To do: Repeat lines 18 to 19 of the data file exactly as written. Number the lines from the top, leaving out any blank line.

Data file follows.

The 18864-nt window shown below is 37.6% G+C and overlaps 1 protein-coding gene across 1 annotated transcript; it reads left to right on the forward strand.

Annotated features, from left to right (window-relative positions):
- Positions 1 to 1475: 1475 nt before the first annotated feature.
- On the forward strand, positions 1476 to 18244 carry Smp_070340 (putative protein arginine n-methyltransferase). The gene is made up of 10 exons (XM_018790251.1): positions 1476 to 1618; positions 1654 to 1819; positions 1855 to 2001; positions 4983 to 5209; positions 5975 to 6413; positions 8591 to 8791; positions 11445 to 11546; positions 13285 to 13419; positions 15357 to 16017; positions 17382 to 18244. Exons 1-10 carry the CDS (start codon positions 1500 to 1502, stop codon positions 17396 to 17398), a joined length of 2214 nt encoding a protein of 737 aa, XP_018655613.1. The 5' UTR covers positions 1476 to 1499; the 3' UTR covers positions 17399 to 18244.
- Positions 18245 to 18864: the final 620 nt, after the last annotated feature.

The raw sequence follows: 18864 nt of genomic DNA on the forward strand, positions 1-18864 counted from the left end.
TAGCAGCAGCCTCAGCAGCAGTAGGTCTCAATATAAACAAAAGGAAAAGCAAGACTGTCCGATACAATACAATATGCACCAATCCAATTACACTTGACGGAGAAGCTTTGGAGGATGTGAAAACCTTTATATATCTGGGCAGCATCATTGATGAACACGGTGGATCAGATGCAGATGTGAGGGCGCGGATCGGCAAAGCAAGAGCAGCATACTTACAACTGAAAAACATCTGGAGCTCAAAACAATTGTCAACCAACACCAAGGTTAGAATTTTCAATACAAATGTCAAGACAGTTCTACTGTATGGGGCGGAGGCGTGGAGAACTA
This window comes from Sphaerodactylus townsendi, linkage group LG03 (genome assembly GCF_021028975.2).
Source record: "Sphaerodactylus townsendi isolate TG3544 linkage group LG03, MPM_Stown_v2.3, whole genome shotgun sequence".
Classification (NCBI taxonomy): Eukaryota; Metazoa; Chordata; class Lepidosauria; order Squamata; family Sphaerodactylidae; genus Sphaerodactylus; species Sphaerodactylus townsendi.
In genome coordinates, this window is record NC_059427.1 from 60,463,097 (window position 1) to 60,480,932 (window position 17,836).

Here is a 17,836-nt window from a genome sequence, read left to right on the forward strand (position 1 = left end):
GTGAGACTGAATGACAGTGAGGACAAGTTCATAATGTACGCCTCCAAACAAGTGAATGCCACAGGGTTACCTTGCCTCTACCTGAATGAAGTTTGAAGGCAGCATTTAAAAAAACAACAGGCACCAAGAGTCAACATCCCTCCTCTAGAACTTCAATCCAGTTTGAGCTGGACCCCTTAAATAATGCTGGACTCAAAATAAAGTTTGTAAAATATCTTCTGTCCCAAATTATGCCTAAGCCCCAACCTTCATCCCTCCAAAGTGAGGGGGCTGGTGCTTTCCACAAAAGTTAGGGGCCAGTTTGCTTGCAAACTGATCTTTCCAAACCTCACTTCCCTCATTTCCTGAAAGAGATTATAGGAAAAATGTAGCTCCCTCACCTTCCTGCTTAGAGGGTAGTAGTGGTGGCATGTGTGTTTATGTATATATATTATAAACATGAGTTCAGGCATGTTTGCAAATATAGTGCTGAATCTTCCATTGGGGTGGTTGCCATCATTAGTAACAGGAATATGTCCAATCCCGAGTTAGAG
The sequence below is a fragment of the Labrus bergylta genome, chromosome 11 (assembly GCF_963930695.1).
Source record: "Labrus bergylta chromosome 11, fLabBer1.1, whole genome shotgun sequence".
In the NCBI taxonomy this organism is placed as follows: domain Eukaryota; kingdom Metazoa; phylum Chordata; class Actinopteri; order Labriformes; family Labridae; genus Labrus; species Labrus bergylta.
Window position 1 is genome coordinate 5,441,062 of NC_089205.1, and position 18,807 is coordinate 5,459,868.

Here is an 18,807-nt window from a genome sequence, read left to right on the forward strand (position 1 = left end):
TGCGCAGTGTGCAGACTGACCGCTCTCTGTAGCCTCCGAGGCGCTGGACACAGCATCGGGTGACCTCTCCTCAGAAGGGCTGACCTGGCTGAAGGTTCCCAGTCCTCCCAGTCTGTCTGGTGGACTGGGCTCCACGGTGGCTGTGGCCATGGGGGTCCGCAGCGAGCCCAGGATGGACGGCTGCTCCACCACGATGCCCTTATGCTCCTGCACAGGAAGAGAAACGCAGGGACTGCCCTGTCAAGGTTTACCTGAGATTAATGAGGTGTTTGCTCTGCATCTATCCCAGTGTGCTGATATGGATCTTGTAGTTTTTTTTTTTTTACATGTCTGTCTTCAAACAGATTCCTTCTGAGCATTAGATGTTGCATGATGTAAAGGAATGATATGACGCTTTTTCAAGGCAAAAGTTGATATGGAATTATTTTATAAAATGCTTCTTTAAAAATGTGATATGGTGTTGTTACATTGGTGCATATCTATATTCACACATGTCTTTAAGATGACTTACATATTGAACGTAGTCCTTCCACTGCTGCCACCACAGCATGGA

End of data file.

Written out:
Here is an 18,807-nt window from a genome sequence, read left to right on the forward strand (position 1 = left end):
TGCGCAGTGTGCAGACTGACCGCTCTCTGTAGCCTCCGAGGCGCTGGACACAGCATCGGGTGACCTCTCCTCAGAAGGGCTGACCTGGCTGAAGGTTCCCAGTCCTCCCAGTCTGTCTGGTGGACTGGGCTCCACGGTGGCTGTGGCCATGGGGGTCCGCAGCGAGCCCAGGATGGACGGCTGCTCCACCACGATGCCCTTATGCTCCTGCACAGGAAGAGAAACGCAGGGACTGCCCTGTCAAGGTTTACCTGAGATTAATGAGGTGTTTGCTCTGCATCTATCCCAGTGTGCTGATATGGATCTTGTAGTTTTTTTTTTTTTACATGTCTGTCTTCAAACAGATTCCTTCTGAGCATTAGATGTTGCATGATGTAAAGGAATGATATGACGCTTTTTCAAGGCAAAAGTTGATATGGAATTATTTTATAAAATGCTTCTTTAAAAATGTGATATGGTGTTGTTACATTGGTGCATATCTATATTCACACATGTCTTTAAGATGACTTACATATTGAACGTAGTCCTTCCACTGCTGCCACCACAGCATGGA